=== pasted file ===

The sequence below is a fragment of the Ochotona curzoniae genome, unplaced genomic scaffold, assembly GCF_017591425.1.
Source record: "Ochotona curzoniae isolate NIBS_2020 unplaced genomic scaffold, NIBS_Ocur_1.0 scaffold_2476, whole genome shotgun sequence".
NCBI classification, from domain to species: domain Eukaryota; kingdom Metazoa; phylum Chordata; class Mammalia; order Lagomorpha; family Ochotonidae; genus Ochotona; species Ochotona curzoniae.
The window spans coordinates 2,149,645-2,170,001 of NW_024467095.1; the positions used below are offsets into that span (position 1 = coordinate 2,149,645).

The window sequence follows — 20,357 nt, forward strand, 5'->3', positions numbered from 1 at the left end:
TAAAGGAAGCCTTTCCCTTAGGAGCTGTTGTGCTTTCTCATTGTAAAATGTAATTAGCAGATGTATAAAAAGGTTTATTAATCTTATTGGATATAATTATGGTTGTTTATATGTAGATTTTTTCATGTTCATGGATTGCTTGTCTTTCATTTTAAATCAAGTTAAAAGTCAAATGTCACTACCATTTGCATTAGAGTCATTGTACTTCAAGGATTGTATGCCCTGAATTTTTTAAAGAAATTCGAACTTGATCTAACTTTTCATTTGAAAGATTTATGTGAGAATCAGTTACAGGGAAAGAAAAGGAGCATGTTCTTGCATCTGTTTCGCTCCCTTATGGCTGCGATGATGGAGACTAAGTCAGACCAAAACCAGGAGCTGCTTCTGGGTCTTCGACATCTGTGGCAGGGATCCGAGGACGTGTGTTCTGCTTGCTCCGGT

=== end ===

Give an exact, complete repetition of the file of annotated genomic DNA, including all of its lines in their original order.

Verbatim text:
The sequence below is a fragment of the Ochotona curzoniae genome, unplaced genomic scaffold, assembly GCF_017591425.1.
Source record: "Ochotona curzoniae isolate NIBS_2020 unplaced genomic scaffold, NIBS_Ocur_1.0 scaffold_2476, whole genome shotgun sequence".
NCBI classification, from domain to species: domain Eukaryota; kingdom Metazoa; phylum Chordata; class Mammalia; order Lagomorpha; family Ochotonidae; genus Ochotona; species Ochotona curzoniae.
The window spans coordinates 2,149,645-2,170,001 of NW_024467095.1; the positions used below are offsets into that span (position 1 = coordinate 2,149,645).

The window sequence follows — 20,357 nt, forward strand, 5'->3', positions numbered from 1 at the left end:
TAAAGGAAGCCTTTCCCTTAGGAGCTGTTGTGCTTTCTCATTGTAAAATGTAATTAGCAGATGTATAAAAAGGTTTATTAATCTTATTGGATATAATTATGGTTGTTTATATGTAGATTTTTTCATGTTCATGGATTGCTTGTCTTTCATTTTAAATCAAGTTAAAAGTCAAATGTCACTACCATTTGCATTAGAGTCATTGTACTTCAAGGATTGTATGCCCTGAATTTTTTAAAGAAATTCGAACTTGATCTAACTTTTCATTTGAAAGATTTATGTGAGAATCAGTTACAGGGAAAGAAAAGGAGCATGTTCTTGCATCTGTTTCGCTCCCTTATGGCTGCGATGATGGAGACTAAGTCAGACCAAAACCAGGAGCTGCTTCTGGGTCTTCGACATCTGTGGCAGGGATCCGAGGACGTGTGTTCTGCTTGCTCCGGT